I headed down the tunnel below ground and just missed a shuttle. In my bubble, I headed toward the next train. Everyone was standing, crowded in the entry way, even though there were plenty of seats in the middle. I made my way through the crowd to sit by myself in my bubble. When the train started moving, the beautiful woman next to me started singing. Well, at least I think she was beautiful because she gave off a beautiful vibe. Beautiful energy. I didn’t actually look at her. I didn’t actually make eye contact with her. After all, I was in my bubble in the city where I was taught not to make eye contact with strangers. Somehow connecting with others was threatening and could incite danger. This was understandable advice to the young single woman I was many many years ago, but it doesn’t really serve me that well any more. I am capable and savvy, unlikely to be accosted by strangers, and far more inclined now to make a warm connection with someone who could use a smile (and usually that someone is me).

I was startled out of my bubble. Listening. She started out tentatively, a little out of tune. It was a hard song, Ed Sheeran’s Thinking Out Loud. I certainly couldn’t sing it. I certainly wouldn’t have the nerve to burst into song in the subway. I don’t even sing at home if anyone else is around. I just listened. She gained confidence and strength. I suppose she does this all day long and this was just another iteration for her, but it was magical for me. It is such an intimate song. Her timing was impeccable, singing the climax “We found love right where we are,” just as we pulled into Grand Central. One of the more exuberant souls on the train exclaimed “Beautiful!” And it was. She was.

I went back today to the same shuttle train to see if she would be there again. Of course she was not there. That anonymous, ephemeral, magical moment could not be repeated. Imagine, finding love, all around, on the subway – in this stormy time.

Bunny and Doug

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Thank You for the Tomato

“Go ahead! You can eat it.”

I am in Bunny and Doug’s vegetable garden. I am 8 years old. Maybe 9. I don’t really remember.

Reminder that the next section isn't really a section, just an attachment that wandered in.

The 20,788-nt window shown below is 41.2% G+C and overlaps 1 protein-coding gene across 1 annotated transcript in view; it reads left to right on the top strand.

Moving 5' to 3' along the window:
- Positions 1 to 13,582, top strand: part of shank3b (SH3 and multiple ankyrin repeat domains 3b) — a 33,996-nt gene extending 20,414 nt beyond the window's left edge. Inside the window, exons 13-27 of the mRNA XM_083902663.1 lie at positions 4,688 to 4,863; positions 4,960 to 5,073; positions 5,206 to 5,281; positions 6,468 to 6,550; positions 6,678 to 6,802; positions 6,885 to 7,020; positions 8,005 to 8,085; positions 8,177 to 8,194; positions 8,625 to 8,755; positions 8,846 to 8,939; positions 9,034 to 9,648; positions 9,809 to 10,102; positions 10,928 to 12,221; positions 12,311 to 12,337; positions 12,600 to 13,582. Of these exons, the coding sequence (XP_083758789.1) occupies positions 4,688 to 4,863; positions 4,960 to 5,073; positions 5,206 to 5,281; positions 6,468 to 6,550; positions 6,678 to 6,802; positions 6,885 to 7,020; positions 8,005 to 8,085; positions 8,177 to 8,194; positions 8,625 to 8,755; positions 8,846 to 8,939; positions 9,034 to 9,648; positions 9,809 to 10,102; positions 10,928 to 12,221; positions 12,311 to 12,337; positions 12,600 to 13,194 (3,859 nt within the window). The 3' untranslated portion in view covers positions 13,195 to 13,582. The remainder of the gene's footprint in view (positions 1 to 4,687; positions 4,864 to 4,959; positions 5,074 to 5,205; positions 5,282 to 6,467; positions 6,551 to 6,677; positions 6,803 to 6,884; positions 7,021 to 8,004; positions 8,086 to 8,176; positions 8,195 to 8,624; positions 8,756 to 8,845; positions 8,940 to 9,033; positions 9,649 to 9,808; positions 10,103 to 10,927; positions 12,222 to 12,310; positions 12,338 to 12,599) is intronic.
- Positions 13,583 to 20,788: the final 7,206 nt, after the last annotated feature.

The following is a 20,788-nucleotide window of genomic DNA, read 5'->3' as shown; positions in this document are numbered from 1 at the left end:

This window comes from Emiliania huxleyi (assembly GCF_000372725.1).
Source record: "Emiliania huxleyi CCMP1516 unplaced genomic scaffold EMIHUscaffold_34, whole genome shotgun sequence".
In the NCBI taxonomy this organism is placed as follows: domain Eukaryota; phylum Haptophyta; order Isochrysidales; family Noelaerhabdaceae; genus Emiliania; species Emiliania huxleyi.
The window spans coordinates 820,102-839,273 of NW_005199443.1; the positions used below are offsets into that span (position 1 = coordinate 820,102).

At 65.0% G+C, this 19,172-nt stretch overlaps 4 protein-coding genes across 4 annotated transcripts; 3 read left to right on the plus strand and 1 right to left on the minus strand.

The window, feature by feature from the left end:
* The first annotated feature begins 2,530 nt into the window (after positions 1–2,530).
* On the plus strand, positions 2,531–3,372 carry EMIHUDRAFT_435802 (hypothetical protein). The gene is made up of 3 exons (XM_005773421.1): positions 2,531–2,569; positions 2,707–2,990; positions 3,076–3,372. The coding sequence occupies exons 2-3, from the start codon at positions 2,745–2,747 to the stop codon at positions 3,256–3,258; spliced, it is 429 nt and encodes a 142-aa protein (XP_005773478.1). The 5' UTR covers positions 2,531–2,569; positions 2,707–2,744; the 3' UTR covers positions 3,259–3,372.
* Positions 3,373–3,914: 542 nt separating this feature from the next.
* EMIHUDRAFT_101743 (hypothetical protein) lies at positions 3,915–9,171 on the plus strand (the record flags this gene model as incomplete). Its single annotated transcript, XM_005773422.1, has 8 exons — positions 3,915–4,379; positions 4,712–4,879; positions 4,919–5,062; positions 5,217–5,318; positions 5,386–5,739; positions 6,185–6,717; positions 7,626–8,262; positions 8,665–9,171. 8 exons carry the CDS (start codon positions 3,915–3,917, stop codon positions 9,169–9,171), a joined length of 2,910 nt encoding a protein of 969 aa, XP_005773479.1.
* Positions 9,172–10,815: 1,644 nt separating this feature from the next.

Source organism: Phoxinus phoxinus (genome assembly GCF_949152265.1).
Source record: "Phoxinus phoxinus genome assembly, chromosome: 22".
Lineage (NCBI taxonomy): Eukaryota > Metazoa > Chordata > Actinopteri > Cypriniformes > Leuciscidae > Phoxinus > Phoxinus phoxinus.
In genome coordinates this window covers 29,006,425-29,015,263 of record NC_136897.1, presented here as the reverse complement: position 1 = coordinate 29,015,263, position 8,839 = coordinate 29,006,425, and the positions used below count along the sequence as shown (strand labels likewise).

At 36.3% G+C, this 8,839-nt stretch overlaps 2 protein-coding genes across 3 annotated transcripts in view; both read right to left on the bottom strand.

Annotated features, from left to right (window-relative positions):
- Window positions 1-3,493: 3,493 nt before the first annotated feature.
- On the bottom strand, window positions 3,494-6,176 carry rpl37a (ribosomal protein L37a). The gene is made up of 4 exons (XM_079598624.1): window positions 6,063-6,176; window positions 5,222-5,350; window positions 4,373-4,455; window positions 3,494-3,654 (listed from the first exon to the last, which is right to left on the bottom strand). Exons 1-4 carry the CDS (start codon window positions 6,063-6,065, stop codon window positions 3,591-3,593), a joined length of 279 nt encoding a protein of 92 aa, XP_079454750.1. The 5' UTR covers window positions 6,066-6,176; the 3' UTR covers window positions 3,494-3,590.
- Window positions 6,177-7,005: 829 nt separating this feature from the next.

Bunny and Doug lived behind us. But it was a world away. Not the reserved intellectual atmosphere of my household. Bunny was a beautician and ran a hair salon in her basement. Think Steel Magnolias meets Madge “You’re soaking in it!” My mother, who I do not recall ever getting her nails polished and who maybe got her hair trimmed every 3 months – too self-indulgent for a serious academic type – got her hair trimmed by Bunny on those rare occasions. It was fascinating to see my mom and the other ladies sitting under the helmet of the hair dryer. I got to help out, feeling important, sweeping up the hair. Bunny would always pay me a few dollars for the odd jobs for which she earnestly employed me.

One summer I had a “job.” Every other Friday afternoon, I would go over in the afternoon to clean Bunny’s house. I dusted. She showed me how to dust. I got to go in every room, including the bedrooms, which were already perfectly clean in their matchy matchy style of 1971 and completely different from the rooms in my house with mismatched modern pieces and real art on the walls. I would carefully spray the Lemon Pledge and polish the wood frames of the beds and wipe the silver frames of the family photos, the family Bunny adored but who was not near by. I couldn’t retain who was who, but I am pretty sure I was the surrogate granddaughter, an arrangement that worked for me, a quiet only child with no living grandmother.